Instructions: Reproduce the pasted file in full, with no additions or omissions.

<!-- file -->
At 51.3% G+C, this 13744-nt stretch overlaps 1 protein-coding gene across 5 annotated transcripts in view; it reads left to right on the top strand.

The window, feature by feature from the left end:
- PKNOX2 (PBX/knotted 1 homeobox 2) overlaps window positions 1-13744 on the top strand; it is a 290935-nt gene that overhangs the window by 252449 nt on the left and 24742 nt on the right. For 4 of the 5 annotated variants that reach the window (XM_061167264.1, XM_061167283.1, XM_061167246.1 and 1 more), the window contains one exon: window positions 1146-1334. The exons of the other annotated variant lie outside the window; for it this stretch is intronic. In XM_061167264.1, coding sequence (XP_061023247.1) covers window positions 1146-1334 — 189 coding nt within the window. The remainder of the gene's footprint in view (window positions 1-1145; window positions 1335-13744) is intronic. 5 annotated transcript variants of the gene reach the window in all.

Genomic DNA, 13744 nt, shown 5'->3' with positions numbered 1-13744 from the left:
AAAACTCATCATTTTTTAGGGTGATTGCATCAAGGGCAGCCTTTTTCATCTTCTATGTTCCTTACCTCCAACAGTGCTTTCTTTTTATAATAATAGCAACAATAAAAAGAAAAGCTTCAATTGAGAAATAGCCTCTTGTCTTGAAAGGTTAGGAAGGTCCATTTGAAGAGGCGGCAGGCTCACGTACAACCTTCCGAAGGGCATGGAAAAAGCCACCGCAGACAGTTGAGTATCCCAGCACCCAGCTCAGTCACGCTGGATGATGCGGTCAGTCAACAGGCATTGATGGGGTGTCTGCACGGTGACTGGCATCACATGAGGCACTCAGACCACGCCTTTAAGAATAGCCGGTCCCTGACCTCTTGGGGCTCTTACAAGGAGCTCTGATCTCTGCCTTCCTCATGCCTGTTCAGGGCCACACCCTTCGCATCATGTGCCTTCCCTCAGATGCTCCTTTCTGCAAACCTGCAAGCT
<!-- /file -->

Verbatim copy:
At 51.3% G+C, this 13744-nt stretch overlaps 1 protein-coding gene across 5 annotated transcripts in view; it reads left to right on the top strand.

The window, feature by feature from the left end:
- PKNOX2 (PBX/knotted 1 homeobox 2) overlaps window positions 1-13744 on the top strand; it is a 290935-nt gene that overhangs the window by 252449 nt on the left and 24742 nt on the right. For 4 of the 5 annotated variants that reach the window (XM_061167264.1, XM_061167283.1, XM_061167246.1 and 1 more), the window contains one exon: window positions 1146-1334. The exons of the other annotated variant lie outside the window; for it this stretch is intronic. In XM_061167264.1, coding sequence (XP_061023247.1) covers window positions 1146-1334 — 189 coding nt within the window. The remainder of the gene's footprint in view (window positions 1-1145; window positions 1335-13744) is intronic. 5 annotated transcript variants of the gene reach the window in all.

Genomic DNA, 13744 nt, shown 5'->3' with positions numbered 1-13744 from the left:
AAAACTCATCATTTTTTAGGGTGATTGCATCAAGGGCAGCCTTTTTCATCTTCTATGTTCCTTACCTCCAACAGTGCTTTCTTTTTATAATAATAGCAACAATAAAAAGAAAAGCTTCAATTGAGAAATAGCCTCTTGTCTTGAAAGGTTAGGAAGGTCCATTTGAAGAGGCGGCAGGCTCACGTACAACCTTCCGAAGGGCATGGAAAAAGCCACCGCAGACAGTTGAGTATCCCAGCACCCAGCTCAGTCACGCTGGATGATGCGGTCAGTCAACAGGCATTGATGGGGTGTCTGCACGGTGACTGGCATCACATGAGGCACTCAGACCACGCCTTTAAGAATAGCCGGTCCCTGACCTCTTGGGGCTCTTACAAGGAGCTCTGATCTCTGCCTTCCTCATGCCTGTTCAGGGCCACACCCTTCGCATCATGTGCCTTCCCTCAGATGCTCCTTTCTGCAAACCTGCAAGCT